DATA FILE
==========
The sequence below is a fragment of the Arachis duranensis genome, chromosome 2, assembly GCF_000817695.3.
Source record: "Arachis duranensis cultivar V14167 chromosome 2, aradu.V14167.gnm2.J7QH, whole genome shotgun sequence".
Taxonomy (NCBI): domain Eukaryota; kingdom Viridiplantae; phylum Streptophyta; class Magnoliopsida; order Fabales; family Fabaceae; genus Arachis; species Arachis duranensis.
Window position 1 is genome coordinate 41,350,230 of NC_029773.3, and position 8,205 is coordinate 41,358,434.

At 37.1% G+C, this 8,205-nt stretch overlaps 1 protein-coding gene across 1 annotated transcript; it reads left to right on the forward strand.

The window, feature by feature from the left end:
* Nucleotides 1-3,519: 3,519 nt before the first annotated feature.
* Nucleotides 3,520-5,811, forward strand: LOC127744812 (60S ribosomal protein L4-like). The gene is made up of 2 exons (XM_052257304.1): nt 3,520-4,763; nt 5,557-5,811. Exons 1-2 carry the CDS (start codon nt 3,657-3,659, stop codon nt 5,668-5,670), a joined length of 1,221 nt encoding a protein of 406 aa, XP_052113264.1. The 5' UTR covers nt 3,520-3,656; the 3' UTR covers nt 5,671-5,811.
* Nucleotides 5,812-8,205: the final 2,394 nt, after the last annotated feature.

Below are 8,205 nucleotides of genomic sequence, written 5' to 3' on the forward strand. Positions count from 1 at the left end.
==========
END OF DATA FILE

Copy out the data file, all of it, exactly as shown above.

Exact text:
The sequence below is a fragment of the Arachis duranensis genome, chromosome 2, assembly GCF_000817695.3.
Source record: "Arachis duranensis cultivar V14167 chromosome 2, aradu.V14167.gnm2.J7QH, whole genome shotgun sequence".
Taxonomy (NCBI): domain Eukaryota; kingdom Viridiplantae; phylum Streptophyta; class Magnoliopsida; order Fabales; family Fabaceae; genus Arachis; species Arachis duranensis.
Window position 1 is genome coordinate 41,350,230 of NC_029773.3, and position 8,205 is coordinate 41,358,434.

At 37.1% G+C, this 8,205-nt stretch overlaps 1 protein-coding gene across 1 annotated transcript; it reads left to right on the forward strand.

The window, feature by feature from the left end:
* Nucleotides 1-3,519: 3,519 nt before the first annotated feature.
* Nucleotides 3,520-5,811, forward strand: LOC127744812 (60S ribosomal protein L4-like). The gene is made up of 2 exons (XM_052257304.1): nt 3,520-4,763; nt 5,557-5,811. Exons 1-2 carry the CDS (start codon nt 3,657-3,659, stop codon nt 5,668-5,670), a joined length of 1,221 nt encoding a protein of 406 aa, XP_052113264.1. The 5' UTR covers nt 3,520-3,656; the 3' UTR covers nt 5,671-5,811.
* Nucleotides 5,812-8,205: the final 2,394 nt, after the last annotated feature.

Below are 8,205 nucleotides of genomic sequence, written 5' to 3' on the forward strand. Positions count from 1 at the left end.